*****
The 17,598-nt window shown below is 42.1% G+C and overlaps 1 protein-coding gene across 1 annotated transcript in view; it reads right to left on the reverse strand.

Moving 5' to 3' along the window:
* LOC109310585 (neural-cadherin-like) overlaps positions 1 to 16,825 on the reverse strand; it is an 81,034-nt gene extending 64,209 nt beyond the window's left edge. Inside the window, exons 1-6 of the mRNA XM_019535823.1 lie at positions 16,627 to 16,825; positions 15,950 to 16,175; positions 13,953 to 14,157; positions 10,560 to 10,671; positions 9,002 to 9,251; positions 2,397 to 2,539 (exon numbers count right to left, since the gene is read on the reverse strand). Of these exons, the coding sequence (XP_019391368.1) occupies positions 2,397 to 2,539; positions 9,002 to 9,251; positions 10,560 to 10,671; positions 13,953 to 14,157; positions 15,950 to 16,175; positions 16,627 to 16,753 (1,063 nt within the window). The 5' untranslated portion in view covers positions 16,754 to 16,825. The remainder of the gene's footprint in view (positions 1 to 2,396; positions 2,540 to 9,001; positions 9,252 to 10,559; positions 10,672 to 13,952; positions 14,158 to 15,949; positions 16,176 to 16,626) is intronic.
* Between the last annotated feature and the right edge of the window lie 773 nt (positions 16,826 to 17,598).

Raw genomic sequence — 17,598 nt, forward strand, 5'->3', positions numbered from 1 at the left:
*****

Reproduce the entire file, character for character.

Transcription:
The 17,598-nt window shown below is 42.1% G+C and overlaps 1 protein-coding gene across 1 annotated transcript in view; it reads right to left on the reverse strand.

Moving 5' to 3' along the window:
* LOC109310585 (neural-cadherin-like) overlaps positions 1 to 16,825 on the reverse strand; it is an 81,034-nt gene extending 64,209 nt beyond the window's left edge. Inside the window, exons 1-6 of the mRNA XM_019535823.1 lie at positions 16,627 to 16,825; positions 15,950 to 16,175; positions 13,953 to 14,157; positions 10,560 to 10,671; positions 9,002 to 9,251; positions 2,397 to 2,539 (exon numbers count right to left, since the gene is read on the reverse strand). Of these exons, the coding sequence (XP_019391368.1) occupies positions 2,397 to 2,539; positions 9,002 to 9,251; positions 10,560 to 10,671; positions 13,953 to 14,157; positions 15,950 to 16,175; positions 16,627 to 16,753 (1,063 nt within the window). The 5' untranslated portion in view covers positions 16,754 to 16,825. The remainder of the gene's footprint in view (positions 1 to 2,396; positions 2,540 to 9,001; positions 9,252 to 10,559; positions 10,672 to 13,952; positions 14,158 to 15,949; positions 16,176 to 16,626) is intronic.
* Between the last annotated feature and the right edge of the window lie 773 nt (positions 16,826 to 17,598).

Raw genomic sequence — 17,598 nt, forward strand, 5'->3', positions numbered from 1 at the left: